Developing Performance Models for Pavement Management
Feb 4, 2022 /
Course Code: 0204-WEB22
After Participating in this course, you will be able to:
- Understand the key performance modelling input data
- Recognize potential sources of error
- Understand available statistical tools to develop performance models
- Describe methods used to update and improve performance models for pavements
Roadway owners across North America have collectively constructed trillions of dollars of roadway infrastructure including pavements, bridges, safety appurtenances, drainage structures, etc. Our focus over the past 30 years or so has changed from the construction of new transportation infrastructure to maintenance and rehabilitation of existing facilities. In order to assist in “managing” the infrastructure, agencies have developed processes and procedures such as pavement management systems.
A pavement management system uses asset condition data to monitor the rate of deterioration of their pavement infrastructure. Deterioration models are typically developed for pavement surface distress and some agencies incorporate pavement smoothness, rut depth, surface friction and an indication of structural capacity in the overall condition index which typically ranges from 0 (failed) to 100 (excellent).
The process for the development of deterioration models typically includes the segregation of pavement sections by one or more of the following elements:
- Roadway classification
- Pavement surface type (rigid, flexible, chip seal, etc.)
- New construction or rehabilitation
- Pavement base/subbase type (unbound granular, stabilized, etc.)
- Age since construction or last rehabilitation
- Subgrade type
- Climate (wet freeze, wet no freeze, dry freeze, dry no freeze, etc.)
- Traffic level
- Other relevant local factors that may impact pavement performance
One of the key factors of the items outlined above is age since construction or last rehabilitation. Grouped sections are then analyzed by age and condition to develop performance prediction models. These models provide an indication of asset performance and establish target levels of service for maintenance and rehabilitation activity and timing as well as funding needs. Given the variability of performance of pavement assets, it can be very difficult to develop models that provide accurate and repeatable results that can easily be understood by all stakeholders.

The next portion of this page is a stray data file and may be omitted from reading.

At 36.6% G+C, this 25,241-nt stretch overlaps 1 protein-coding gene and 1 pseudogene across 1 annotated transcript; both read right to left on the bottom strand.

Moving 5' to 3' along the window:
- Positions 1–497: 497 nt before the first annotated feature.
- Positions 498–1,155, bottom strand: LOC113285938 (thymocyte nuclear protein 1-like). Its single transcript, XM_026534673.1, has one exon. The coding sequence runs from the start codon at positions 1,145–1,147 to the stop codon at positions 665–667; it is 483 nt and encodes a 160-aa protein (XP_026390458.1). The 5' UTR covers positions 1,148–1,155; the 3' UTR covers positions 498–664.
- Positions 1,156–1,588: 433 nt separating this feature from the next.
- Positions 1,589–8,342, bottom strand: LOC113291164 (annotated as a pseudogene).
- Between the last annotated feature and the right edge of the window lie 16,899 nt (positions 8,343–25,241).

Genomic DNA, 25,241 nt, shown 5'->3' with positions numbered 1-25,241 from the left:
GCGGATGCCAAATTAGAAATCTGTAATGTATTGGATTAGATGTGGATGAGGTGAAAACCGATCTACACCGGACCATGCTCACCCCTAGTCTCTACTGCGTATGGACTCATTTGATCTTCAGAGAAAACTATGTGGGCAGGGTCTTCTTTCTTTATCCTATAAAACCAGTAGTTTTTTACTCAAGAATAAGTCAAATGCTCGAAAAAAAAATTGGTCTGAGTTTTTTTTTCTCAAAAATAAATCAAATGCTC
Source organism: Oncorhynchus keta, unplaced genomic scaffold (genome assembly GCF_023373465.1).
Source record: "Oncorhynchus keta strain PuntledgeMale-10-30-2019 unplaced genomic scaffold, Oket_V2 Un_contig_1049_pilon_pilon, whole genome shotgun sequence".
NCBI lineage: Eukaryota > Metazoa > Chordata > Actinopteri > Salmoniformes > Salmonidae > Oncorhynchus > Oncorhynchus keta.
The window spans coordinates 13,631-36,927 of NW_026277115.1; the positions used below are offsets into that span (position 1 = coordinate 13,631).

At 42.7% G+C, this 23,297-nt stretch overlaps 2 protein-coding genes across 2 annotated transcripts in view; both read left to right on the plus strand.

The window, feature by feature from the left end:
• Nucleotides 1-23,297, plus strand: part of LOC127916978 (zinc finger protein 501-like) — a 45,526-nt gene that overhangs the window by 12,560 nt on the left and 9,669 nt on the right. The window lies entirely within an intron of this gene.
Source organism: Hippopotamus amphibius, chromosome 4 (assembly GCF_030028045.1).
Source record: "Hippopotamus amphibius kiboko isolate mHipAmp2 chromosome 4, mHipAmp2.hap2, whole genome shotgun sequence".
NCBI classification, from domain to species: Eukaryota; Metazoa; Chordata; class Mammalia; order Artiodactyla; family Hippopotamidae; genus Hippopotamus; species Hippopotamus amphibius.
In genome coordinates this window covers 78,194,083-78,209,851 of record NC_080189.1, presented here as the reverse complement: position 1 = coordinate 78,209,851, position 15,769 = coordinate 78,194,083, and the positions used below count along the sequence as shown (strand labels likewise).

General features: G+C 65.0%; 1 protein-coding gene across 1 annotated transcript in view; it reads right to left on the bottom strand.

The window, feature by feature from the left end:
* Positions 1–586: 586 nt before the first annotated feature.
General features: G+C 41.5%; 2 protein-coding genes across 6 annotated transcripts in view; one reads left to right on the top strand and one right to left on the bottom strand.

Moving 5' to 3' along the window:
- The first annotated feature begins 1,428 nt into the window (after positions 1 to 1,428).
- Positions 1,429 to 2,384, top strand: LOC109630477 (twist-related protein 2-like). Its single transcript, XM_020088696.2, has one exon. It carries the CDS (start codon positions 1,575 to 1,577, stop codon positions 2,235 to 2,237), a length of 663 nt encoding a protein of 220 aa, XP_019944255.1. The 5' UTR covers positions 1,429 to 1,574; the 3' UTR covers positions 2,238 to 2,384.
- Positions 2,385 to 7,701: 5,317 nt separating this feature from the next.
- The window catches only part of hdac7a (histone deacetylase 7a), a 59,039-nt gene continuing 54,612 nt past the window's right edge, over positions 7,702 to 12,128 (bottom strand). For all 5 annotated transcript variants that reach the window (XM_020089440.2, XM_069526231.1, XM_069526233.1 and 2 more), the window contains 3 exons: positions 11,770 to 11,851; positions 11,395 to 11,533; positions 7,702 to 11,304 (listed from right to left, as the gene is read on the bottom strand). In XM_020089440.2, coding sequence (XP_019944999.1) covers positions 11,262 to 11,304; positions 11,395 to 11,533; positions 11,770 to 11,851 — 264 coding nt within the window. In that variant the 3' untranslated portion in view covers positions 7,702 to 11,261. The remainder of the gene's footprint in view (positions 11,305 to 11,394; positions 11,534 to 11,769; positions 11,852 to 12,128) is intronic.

This course covers:
- Overview of the importance and use of performance models
- Data input needs evaluation (what to collect and why)
- Data quality and reliability
- Types of performance models
- Examples of performance model development
- Assessment methods to improve performance models
Who Should Attend?
- Civil engineers, statisticians and data managers responsible for the collection, processing and use of pavement performance data
- Agencies and other owners of highway, municipal and private sector pavement infrastructure
- Operations personnel responsible for the maintenance and rehabilitation of pavements
Please note: You can check other time zones here.
David Hein, P.Eng. is a consulting Civil Engineer with over 35 years of experience in the design, evaluation and management of transportation infrastructure. He recently retired from Applied Research Associates, Inc. of Toronto, Ontario. He is the past president of the American Society of Civil Engineers Transportation and Development Institute (ASCE T&DI), chair of the Workforce Development Council and chair of 5 engineering standards committees.
He is a long term member of the Transportation Association of Canada (TAC), Past-Chair of the pavements committee and member of the Workforce Development Council and past members of the Transportation Research Board pavement management, pavement maintenance and pavement preservation committees. He has represented Canada on the World Road Association (WRA) pavements and asset management committees since 2002 and is currently the Vice-Chair of the Canadian National Committee to the WRA. He also recently stepped down after 10 years as Executive Director of the Falling Weight Deflectometer User Group.
He has been involved in numerous national and international research, evaluation and asset management projects for Federal, State, Provincial and Municipal agencies and many of the public/private/ partnership highway construction projects across Canada and the United States.
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Fee & Credits
$75 + taxes
- 0.1 Continuing Education Units (CEUs)
- 1 Professional Development Hours (PDHs)
- ECAA Annual Professional Development Points
- This course has been approved by the AIBC for 1 Non-Core Learning Units
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